Cinque Terre, 2015.
I stepped off the train into the station at La Spezia, and consulted the picture of her I had saved on my phone. We had never actually met, but solo travellers have a way of seeking each other out. Since we both wanted to see Cinque Terre, we had arranged through an online forum to spend the weekend there together.
A girl in a very short skirt and high-heeled ankle boots stepped off the train, wheeling a suitcase behind her. I felt underdressed in my ripped jeans, tank–top and backpack. Hi! She trilled, throwing her arms around me, I’m Ali! It’s so funny we have the same name!
Her heels and wheely suitcase didn’t fare well on the tiny, cobbled streets that twisted there way up the cliff that is Manarola, but she didn’t seem to mind as she tittered on about a strange man on the train who wouldn’t stop harassing her for her phone number.
We wandered around and around, my backpack growing heavy on my shoulders as we wound our way up in search of our hostel, which we finally stumbled upon, at the very top of a steep hill, after walking for about thirty minutes. I don’t think she stopped talking the entire time, but I kind of liked her.
We dropped our bags in the dorm, which held three bunks, six beds, and she decided on a pair of trainers, in place of the heels, to go exploring in. We meandered our way back down towards the harbor, admiring the colourful houses tucked into the side of the cliff, and the sparkling blue water that came into view below. There was something magical, quaint, and anything but rushed about this little village. I was charmed.
After a seafood dinner with a spectacular view, we decided to see what we could find for late-night fun. We soon passed a small pub, with music spilling out onto the street, and ducked inside. The pub was a few steps down from street level, and was dark but cozy inside. The music we had heard from above was coming from a dark corner at the front of the room, where a man with dark skin and thick dreadlocks was playing a guitar and singing with a deep but cheerful voice, next to a grey old man with a beard on a stand up bass. We ordered a beer, took a seat and got to chatting.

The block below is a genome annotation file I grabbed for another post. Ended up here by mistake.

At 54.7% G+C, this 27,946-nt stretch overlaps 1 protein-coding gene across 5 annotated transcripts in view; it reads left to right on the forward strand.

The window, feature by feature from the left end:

Not only did we share the same name, but we were both from Canada. More than that, we were both from southern Ontario, a strange but comforting coincidence. We talked about what it was like being abroad on our own, the people we had met so far, and the beauty we had seen that day. We had witnessed the most amazing golden sunset, one that I will never forget.
Before we knew it, a very energetic man sprang onto one of the tables near the front of the room, flute in hand, and joined the melody while leaping from table to table, dancing and grinning as he went. We both burst out laughing at the intensity and sheer joy with which he worked his flute and the room, high notes piercing the stale pub air. There was something utterly contagious about his joy, and we couldn’t stop laughing as he twirled around the room like a pied piper.
Soon he climbed down from the tables to take a break and headed towards the bar, where at some point, a birthday cake had been brought out to celebrate someone in the room. The cake was cut and pieces handed out to anyone and everyone. The pied piper himself handed me a piece of cake, saying Welcome! as he did. Thank you, I said, taking the paper plate and fork with a smile.
We stumbled back to the hostel feeling content, having glimpsed such a lovely moment among the locals of this very small village. Want to go for a swim tomorrow morning? I asked her, feeling inspired to make the most of the sea before our morning departure. How early? she asked warily, I’m not really a morning person.
Let’s go first thing, while the harbor is still empty.
The next morning, I dragged my new friend out of her bunk, and we headed down to the harbor, climbing up onto the rocky pier and looking down into the sapphire waves as the crisp morning air nipped at our bare arms. I hadn’t packed a bathing suit, having assumed that October was too late for swimming, but I slipped out of my jeans and t-shirt anyways, discarding them on the rocks, and leapt out from the cliff. The freedom I felt in the split second between the rocks and the waves was bliss, and I felt all the uncertainties about uprooting myself and moving to Italy melt away, as the water came up and over me. I broke the surface and laughed.
It was then that I fell in love with the sea.